Working Wounded: Bossy Co-Workers

By<a href=" Wounded on">BOB ROSNER</a>

July 21, 2006 &#151; -- Dear READERS: I recently wrote about the vexing problem of a co-worker who acts like your boss. I got a ton of e-mail that reminded me how wise the people are who read this column. Here are some of my favorites:

"When I first started, my 'little' boss would advise me on what I was not doing correctly. At first, I took exception, but one day I said, 'Thanks for taking the time today to tell me the ins and outs of the job. I learned a lot.' Her tone completely changed. You see, all she was looking for was recognition. And it pumps up her ego to be recognized that way. She has been fine with me ever since. Other workers are still having problems with her, but my strategy worked great."

"At first I fought back, but this backfired. I walk in and say hello, and when I leave I say goodbye. This is the extent of my work conversation."

"Pick your battles. Let it go and move on. Ultimately, we have no control over other people's behavior. By internalizing something, the overbearing/inappropriate person has won the battle."

"I usually ask them if they got a promotion I wasn't aware of. I find sarcasm and humor to be the best way to deal with an aggressive alpha. If you can do this either in front of your real boss or lots of other people, it usually helps. They feel kind of stupid and embarrassed, and you have taken the 'power' back."

"I had a one-on-one discussion with my co-worker. She said that I came onboard at their worst and busiest time of the year. She did agree that she was often abrupt and expected too much from me at the beginning of the assignment. We are not best of friends, but the situation has definitely improved."

"When the co-worker tells you to do something, tell the co-worker you're busy doing something for the boss. Heck, everything you do during the workday you are doing for the boss."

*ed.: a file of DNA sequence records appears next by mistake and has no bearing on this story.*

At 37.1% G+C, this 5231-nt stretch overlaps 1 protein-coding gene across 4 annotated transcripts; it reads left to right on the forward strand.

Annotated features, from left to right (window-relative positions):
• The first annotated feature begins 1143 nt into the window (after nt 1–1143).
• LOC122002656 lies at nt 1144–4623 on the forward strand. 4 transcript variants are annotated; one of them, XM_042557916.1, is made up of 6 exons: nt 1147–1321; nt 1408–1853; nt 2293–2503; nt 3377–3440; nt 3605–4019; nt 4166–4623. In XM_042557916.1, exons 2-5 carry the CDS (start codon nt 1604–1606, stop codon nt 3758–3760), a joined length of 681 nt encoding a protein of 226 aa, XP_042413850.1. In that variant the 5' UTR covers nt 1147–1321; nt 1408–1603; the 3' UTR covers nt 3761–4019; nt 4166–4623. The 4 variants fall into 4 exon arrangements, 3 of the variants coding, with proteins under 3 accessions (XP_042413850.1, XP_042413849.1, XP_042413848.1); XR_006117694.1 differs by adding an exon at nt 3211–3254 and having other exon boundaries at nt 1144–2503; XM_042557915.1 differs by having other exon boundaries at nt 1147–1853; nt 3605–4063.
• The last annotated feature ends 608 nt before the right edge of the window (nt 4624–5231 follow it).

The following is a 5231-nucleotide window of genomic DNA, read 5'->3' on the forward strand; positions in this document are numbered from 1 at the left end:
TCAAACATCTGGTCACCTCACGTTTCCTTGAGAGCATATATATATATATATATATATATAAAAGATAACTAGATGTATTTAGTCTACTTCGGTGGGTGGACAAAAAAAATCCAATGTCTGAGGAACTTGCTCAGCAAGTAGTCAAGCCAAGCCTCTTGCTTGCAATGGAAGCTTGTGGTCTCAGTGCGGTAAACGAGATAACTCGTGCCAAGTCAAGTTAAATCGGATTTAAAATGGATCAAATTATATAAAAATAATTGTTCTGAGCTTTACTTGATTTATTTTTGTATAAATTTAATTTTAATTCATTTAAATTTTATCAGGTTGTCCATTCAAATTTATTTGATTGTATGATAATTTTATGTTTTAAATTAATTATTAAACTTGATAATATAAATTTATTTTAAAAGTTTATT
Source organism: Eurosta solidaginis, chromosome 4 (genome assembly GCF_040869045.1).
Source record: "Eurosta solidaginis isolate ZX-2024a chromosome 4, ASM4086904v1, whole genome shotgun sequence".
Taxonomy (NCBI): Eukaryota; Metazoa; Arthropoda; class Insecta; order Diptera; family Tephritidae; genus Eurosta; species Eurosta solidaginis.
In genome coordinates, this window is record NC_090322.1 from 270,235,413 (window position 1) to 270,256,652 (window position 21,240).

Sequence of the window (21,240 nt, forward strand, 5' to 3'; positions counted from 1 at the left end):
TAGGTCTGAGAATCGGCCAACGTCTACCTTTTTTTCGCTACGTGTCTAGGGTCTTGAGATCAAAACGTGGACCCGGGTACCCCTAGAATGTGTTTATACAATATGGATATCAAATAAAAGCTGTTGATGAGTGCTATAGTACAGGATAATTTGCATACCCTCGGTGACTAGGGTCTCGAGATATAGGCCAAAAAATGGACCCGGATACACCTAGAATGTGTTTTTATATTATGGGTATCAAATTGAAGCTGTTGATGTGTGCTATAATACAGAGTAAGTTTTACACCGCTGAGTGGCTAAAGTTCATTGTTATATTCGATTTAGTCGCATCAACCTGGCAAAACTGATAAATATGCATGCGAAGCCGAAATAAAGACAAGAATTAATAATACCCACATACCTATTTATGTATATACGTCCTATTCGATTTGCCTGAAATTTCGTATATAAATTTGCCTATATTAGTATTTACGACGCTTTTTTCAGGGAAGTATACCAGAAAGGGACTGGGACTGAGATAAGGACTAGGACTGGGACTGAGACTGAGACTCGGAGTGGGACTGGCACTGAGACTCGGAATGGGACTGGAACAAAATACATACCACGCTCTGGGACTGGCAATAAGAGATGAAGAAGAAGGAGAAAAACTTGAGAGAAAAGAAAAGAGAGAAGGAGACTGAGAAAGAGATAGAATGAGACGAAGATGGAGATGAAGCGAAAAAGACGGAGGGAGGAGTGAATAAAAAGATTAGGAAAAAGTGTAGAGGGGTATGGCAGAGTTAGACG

"Women are especially inept at declining a request and then following with endless verbiage and excuses. A simple 'no' and a blank stare are very empowering. This puts the ball back in their court. Also if you are a woman, keep some 'tall' shoes handy under your desk to add a few inches to your height. It sounds shallow but it does work."

"I find taking a direct approach to this issue works the best. But then again, I was a Marine. 'Shut the hell up. You are not my boss or anyone else's for that matter and have no authority to order anyone around. So, I suggest you get your butt back to doing your own work and leave me alone. And you can count on me filing a complaint with ____.'"

"There is strength in numbers, and once I got together with the other employees and we closed ranks together; she couldn't weave her black venom as before."

We'd like to hear your strategy for dealing with someone who acts like your boss. I'll give an autographed copy of "Working Wounded: Advice that adds insight to injury" (Warner, 2000) to the best submission. Send your entry, name and address via: or via e-mail: Entries must be received by Wednesday (July 26).

Here are the results from a recent online ballot:

Who is the biggest loser in a peer interview?

  • The job candidate, 41.7 percent
  • The company, 25 percent
  • The employee interviewers, 33 percent

There was no winning strategy this week. You can pick your favorite from the examples above.

Age Matters … How different ages feel about different types of career development

  • Learning new skills -- Gen Y, 31 percent say important, Gen X , 22 percent; Boomers, 21 percent; Matures, 20 percent
  • Employers don't understand how the skills acquired in the military translate to the civilian world -- 16 percent
  • Pay increases -- Gen Y, 27 percent say important; Gen X, 31 percent; Boomers, 33 percent; Matures, 40 percent
  • Being on a career path -- Gen Y, 19 percent say important; Gen X, 14 percent; Boomers, 8 percent; Matures, 5 percent

From: Randstad

Bob Rosner is a best-selling author, speaker and internationally syndicated columnist. His newest best-seller, "Gray Matters: The Workplace Survival Guide" (Wiley, 2004), is a business comic book that trades cynicism for solutions. Ask Bob a question: or publishes a new Working Wounded column every Friday.

This work is the opinion of the columnist and in no way reflects the opinion of ABC News.

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